I was lucky enough recently to see some Little Owls in the Yorkshire Wolds. One of them sat on an old, gnarled oak, well camouflaged. The only give-away its rounded silhouette in the fading light. It stared to the camera, unsure, before flying off. Watercolour and Pencil on Wacom tablet.
Mediterranean Gulls are back in their breeding ground at North Cave Wetlands in their striking summer plumage. One walked about the much more numerous Black-headed gulls in the colony, adopting this pose, neck straight and bill pointing down, as if to make sure everybody knows how great they look this time of year. The Black-headed gulls are smaller, and their heads, in comparison, are actually chocolate colour. The bill and leg colour in the Mediterranean gull is more intense red. A quick sketch on Wacom tablet with pencil and watercolour.
In a visit to a local nature reserve I heard the first singing Reed Buntings of the year. It is not a song that will blow you away, more three notes repeated with not much musicality. If you look toward the reed patch, dry flower heads or bushes, the contrasting black cap and white collar, which is often fluffed up when singing, will reveal the singing bird. Watercolour and pencil on Wacom tablet.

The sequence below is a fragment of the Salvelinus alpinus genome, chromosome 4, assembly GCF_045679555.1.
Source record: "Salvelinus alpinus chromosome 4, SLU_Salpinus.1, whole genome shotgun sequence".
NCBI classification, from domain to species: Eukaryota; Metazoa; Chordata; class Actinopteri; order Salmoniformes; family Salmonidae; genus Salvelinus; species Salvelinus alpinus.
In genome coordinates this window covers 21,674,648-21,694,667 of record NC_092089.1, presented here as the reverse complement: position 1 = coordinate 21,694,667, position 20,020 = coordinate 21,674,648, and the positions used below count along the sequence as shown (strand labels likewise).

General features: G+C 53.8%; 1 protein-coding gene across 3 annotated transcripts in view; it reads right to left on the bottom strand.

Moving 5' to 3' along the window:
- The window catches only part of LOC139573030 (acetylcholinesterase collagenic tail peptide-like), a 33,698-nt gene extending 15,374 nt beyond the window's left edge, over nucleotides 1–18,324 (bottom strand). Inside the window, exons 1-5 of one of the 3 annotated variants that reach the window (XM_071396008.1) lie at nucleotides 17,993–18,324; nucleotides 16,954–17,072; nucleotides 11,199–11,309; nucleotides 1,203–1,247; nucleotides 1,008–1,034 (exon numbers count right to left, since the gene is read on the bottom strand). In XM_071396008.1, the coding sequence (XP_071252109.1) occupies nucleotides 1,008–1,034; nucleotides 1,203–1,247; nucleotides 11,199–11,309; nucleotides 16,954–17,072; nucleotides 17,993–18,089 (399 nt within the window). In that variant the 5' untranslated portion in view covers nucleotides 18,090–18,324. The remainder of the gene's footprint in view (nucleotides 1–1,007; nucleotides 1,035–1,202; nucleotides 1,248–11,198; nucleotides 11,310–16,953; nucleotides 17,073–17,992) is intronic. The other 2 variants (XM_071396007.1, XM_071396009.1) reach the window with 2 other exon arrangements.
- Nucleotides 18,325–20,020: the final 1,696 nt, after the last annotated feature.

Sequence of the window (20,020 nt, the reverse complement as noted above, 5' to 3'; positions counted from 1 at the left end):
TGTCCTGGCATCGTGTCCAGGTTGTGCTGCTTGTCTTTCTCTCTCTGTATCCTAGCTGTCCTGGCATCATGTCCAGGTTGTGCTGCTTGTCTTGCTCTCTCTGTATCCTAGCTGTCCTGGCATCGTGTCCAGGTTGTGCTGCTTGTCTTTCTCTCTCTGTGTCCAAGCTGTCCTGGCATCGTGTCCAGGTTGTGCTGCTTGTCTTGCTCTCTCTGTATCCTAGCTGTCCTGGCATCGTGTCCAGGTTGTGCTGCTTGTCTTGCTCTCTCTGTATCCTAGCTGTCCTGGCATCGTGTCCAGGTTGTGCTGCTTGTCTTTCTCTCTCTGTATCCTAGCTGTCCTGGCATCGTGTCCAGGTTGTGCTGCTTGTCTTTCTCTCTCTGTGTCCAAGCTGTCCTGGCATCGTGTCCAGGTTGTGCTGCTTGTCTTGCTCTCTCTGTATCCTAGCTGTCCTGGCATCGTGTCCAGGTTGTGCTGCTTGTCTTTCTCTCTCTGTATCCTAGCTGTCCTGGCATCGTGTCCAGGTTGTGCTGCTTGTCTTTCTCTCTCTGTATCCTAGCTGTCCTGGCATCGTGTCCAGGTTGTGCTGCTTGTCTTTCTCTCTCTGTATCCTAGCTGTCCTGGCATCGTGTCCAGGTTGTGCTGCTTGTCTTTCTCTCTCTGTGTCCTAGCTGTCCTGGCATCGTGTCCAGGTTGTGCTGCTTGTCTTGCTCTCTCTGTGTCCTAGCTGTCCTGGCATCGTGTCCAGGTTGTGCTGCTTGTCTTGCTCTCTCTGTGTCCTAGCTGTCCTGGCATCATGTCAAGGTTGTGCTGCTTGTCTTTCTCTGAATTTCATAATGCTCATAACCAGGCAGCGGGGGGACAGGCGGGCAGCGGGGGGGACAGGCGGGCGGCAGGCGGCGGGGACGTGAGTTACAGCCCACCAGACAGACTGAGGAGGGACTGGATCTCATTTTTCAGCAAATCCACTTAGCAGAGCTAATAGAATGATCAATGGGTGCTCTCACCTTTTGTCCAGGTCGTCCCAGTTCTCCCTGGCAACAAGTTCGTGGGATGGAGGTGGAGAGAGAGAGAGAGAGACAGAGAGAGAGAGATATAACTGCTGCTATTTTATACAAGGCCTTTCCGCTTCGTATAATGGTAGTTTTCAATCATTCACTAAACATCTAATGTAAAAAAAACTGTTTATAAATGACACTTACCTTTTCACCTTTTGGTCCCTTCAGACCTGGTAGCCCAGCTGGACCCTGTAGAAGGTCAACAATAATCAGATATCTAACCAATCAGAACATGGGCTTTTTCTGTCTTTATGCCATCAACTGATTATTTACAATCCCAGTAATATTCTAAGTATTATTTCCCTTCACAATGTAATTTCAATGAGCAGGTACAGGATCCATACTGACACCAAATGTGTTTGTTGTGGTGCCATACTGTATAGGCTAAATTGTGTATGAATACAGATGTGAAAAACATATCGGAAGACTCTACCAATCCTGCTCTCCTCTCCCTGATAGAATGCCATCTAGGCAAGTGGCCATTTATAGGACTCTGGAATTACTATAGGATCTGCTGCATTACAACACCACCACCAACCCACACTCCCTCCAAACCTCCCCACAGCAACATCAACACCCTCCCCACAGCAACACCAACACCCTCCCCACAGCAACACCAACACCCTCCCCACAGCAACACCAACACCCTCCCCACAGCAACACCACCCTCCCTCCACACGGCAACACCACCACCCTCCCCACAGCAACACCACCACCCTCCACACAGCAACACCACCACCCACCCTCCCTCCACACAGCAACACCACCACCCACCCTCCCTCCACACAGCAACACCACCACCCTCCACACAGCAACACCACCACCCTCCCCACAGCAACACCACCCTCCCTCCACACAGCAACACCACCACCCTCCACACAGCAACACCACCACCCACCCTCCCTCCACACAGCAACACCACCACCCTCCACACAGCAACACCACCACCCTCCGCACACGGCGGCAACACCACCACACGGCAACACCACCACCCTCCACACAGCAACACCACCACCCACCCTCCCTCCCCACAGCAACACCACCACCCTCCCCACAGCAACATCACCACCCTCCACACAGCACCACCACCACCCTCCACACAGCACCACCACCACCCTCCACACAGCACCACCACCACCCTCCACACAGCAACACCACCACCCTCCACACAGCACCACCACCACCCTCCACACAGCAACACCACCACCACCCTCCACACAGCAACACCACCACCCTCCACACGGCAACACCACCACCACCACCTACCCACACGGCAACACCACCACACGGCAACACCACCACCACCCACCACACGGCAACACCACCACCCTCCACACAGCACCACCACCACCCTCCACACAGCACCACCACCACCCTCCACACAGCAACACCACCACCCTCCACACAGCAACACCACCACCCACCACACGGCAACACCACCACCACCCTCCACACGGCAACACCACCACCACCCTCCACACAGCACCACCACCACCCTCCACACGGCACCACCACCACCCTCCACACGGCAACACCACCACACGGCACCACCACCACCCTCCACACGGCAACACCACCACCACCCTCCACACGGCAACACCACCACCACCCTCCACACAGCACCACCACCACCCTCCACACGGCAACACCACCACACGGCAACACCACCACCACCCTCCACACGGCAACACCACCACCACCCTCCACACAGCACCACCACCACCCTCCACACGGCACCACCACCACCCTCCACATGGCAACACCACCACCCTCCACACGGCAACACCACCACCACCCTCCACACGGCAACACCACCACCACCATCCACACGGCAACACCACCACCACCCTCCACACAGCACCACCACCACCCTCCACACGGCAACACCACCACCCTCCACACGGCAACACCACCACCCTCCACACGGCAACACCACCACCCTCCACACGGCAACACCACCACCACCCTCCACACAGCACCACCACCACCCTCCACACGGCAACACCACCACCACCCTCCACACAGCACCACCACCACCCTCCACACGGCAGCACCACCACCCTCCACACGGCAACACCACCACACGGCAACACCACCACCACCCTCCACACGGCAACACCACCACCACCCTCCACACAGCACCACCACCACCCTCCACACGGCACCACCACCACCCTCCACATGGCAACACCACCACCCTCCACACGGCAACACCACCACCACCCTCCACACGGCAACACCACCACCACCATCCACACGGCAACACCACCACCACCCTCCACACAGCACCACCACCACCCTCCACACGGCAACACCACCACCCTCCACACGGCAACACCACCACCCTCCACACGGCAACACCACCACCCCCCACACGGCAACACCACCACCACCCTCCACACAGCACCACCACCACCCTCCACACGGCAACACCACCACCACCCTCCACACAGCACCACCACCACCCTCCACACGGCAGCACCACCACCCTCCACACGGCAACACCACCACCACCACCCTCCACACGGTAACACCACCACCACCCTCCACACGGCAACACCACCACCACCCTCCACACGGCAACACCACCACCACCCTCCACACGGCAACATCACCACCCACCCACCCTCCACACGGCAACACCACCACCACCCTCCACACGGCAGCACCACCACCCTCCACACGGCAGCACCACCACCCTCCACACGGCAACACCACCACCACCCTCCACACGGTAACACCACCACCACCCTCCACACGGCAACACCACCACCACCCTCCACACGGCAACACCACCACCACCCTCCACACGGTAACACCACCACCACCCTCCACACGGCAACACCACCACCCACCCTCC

This female Kestrel, perched on a hawthorn, watched the meadow below intently. At some point it took off and flew to the grass, probably having spotted a vole or wood mouse. A pencil and watercolour sketch on my wacom tablet.
Goldfinches have an underserved reputation of gentle birds, but, if you have spent any time watching them feed, either in gardens or in fields margins of brownfield sites where teasels and burdock grow, you’ll realise are quarrelsome birds that defend their flower head aggressively. Usually a hunched posture -bill open, pointy as a dagger- towards an oncoming bird suffices to scare it away. Other times both birds fly and chase each other fiercely, hovering with their tiny claws trying to grab the enemy.
The Redwings are in town. At the beginning of the winter they tend to keep to the countryside, when there still a plentiful supply of hawthown on hedges, but as they finish the berry crop they move inside the city in search of milder climate and more berries, often in January. They often feed in the company of blackbirds, but being warier and much more cryptic often pass unnoticed. I drew a Redwing on a hawthorn with barely any berries in it using watercolour and pencil on my wacom tablet.